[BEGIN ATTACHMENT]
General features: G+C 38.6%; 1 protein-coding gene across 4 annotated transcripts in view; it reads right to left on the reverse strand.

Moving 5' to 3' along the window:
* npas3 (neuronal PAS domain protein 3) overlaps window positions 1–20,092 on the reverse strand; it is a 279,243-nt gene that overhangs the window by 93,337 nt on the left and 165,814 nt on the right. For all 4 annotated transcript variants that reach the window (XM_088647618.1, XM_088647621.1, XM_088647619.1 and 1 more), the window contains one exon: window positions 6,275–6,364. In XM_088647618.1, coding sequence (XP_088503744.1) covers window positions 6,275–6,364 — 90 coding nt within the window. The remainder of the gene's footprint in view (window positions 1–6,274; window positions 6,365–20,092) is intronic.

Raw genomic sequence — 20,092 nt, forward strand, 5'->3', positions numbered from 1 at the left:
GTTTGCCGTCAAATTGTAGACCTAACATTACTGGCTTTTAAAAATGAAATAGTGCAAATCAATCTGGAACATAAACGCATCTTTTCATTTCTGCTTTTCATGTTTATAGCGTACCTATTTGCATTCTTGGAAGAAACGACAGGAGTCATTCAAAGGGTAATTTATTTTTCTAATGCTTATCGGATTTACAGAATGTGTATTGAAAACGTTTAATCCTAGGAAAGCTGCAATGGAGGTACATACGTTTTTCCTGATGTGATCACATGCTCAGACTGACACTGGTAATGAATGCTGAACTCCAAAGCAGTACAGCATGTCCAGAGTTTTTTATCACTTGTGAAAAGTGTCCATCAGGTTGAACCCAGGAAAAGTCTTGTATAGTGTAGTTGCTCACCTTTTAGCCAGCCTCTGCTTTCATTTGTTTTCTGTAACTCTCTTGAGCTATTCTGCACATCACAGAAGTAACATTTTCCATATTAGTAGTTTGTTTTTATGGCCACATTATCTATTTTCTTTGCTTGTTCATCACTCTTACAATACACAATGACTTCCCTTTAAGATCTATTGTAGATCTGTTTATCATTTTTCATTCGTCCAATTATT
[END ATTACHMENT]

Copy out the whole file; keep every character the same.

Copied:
General features: G+C 38.6%; 1 protein-coding gene across 4 annotated transcripts in view; it reads right to left on the reverse strand.

Moving 5' to 3' along the window:
* npas3 (neuronal PAS domain protein 3) overlaps window positions 1–20,092 on the reverse strand; it is a 279,243-nt gene that overhangs the window by 93,337 nt on the left and 165,814 nt on the right. For all 4 annotated transcript variants that reach the window (XM_088647618.1, XM_088647621.1, XM_088647619.1 and 1 more), the window contains one exon: window positions 6,275–6,364. In XM_088647618.1, coding sequence (XP_088503744.1) covers window positions 6,275–6,364 — 90 coding nt within the window. The remainder of the gene's footprint in view (window positions 1–6,274; window positions 6,365–20,092) is intronic.

Raw genomic sequence — 20,092 nt, forward strand, 5'->3', positions numbered from 1 at the left:
GTTTGCCGTCAAATTGTAGACCTAACATTACTGGCTTTTAAAAATGAAATAGTGCAAATCAATCTGGAACATAAACGCATCTTTTCATTTCTGCTTTTCATGTTTATAGCGTACCTATTTGCATTCTTGGAAGAAACGACAGGAGTCATTCAAAGGGTAATTTATTTTTCTAATGCTTATCGGATTTACAGAATGTGTATTGAAAACGTTTAATCCTAGGAAAGCTGCAATGGAGGTACATACGTTTTTCCTGATGTGATCACATGCTCAGACTGACACTGGTAATGAATGCTGAACTCCAAAGCAGTACAGCATGTCCAGAGTTTTTTATCACTTGTGAAAAGTGTCCATCAGGTTGAACCCAGGAAAAGTCTTGTATAGTGTAGTTGCTCACCTTTTAGCCAGCCTCTGCTTTCATTTGTTTTCTGTAACTCTCTTGAGCTATTCTGCACATCACAGAAGTAACATTTTCCATATTAGTAGTTTGTTTTTATGGCCACATTATCTATTTTCTTTGCTTGTTCATCACTCTTACAATACACAATGACTTCCCTTTAAGATCTATTGTAGATCTGTTTATCATTTTTCATTCGTCCAATTATT